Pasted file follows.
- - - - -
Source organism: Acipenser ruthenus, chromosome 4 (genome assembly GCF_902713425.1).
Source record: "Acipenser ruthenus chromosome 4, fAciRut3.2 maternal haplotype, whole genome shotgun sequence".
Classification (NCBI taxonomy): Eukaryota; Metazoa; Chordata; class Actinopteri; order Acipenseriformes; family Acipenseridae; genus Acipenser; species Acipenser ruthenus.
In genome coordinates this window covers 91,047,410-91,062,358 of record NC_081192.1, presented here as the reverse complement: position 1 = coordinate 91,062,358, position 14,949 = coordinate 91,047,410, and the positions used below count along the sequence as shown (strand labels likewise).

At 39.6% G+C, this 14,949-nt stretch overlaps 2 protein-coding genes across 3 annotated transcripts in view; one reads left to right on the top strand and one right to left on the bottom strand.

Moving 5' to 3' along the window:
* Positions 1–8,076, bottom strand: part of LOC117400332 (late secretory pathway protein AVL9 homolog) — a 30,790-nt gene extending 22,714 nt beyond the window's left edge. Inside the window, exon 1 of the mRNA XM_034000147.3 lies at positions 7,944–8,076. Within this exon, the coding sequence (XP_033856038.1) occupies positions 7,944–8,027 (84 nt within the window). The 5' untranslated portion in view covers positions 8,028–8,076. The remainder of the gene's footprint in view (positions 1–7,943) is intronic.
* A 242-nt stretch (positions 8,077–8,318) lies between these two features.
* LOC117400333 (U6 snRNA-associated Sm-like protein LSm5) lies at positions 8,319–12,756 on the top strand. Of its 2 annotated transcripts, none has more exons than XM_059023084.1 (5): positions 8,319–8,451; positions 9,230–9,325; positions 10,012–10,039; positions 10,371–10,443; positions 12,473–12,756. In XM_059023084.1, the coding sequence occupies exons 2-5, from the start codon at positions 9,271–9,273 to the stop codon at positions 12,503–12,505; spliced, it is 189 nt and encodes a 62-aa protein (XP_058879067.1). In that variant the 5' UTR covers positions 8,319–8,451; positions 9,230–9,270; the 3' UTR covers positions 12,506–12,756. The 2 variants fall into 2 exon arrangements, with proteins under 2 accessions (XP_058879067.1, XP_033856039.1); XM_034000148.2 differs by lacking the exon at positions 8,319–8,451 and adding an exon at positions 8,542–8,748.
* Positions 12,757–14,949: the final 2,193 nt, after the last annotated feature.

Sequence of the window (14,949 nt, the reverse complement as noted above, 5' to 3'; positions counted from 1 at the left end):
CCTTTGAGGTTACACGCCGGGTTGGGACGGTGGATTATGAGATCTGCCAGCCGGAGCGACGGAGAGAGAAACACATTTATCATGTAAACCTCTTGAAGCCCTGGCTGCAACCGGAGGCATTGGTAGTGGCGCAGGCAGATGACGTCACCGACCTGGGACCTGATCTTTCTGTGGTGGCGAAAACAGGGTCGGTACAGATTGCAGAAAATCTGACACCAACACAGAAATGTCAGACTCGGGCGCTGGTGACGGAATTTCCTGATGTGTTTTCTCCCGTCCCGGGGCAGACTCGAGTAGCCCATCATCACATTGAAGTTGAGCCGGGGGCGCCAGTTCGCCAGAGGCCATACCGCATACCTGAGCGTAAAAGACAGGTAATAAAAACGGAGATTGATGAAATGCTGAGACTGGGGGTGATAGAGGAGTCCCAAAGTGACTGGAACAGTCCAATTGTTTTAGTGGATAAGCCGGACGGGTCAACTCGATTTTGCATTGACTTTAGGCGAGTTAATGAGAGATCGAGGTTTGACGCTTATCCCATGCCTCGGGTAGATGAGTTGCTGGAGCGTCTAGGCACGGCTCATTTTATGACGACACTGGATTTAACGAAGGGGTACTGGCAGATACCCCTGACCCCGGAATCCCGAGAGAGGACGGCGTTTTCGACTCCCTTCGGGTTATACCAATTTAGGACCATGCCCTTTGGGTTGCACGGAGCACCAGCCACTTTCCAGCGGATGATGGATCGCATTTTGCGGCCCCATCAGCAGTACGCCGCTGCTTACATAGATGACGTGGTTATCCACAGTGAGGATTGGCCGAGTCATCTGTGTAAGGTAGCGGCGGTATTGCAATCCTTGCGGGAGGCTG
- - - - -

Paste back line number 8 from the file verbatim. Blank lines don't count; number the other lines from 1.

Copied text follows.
* A 242-nt stretch (positions 8,077–8,318) lies between these two features.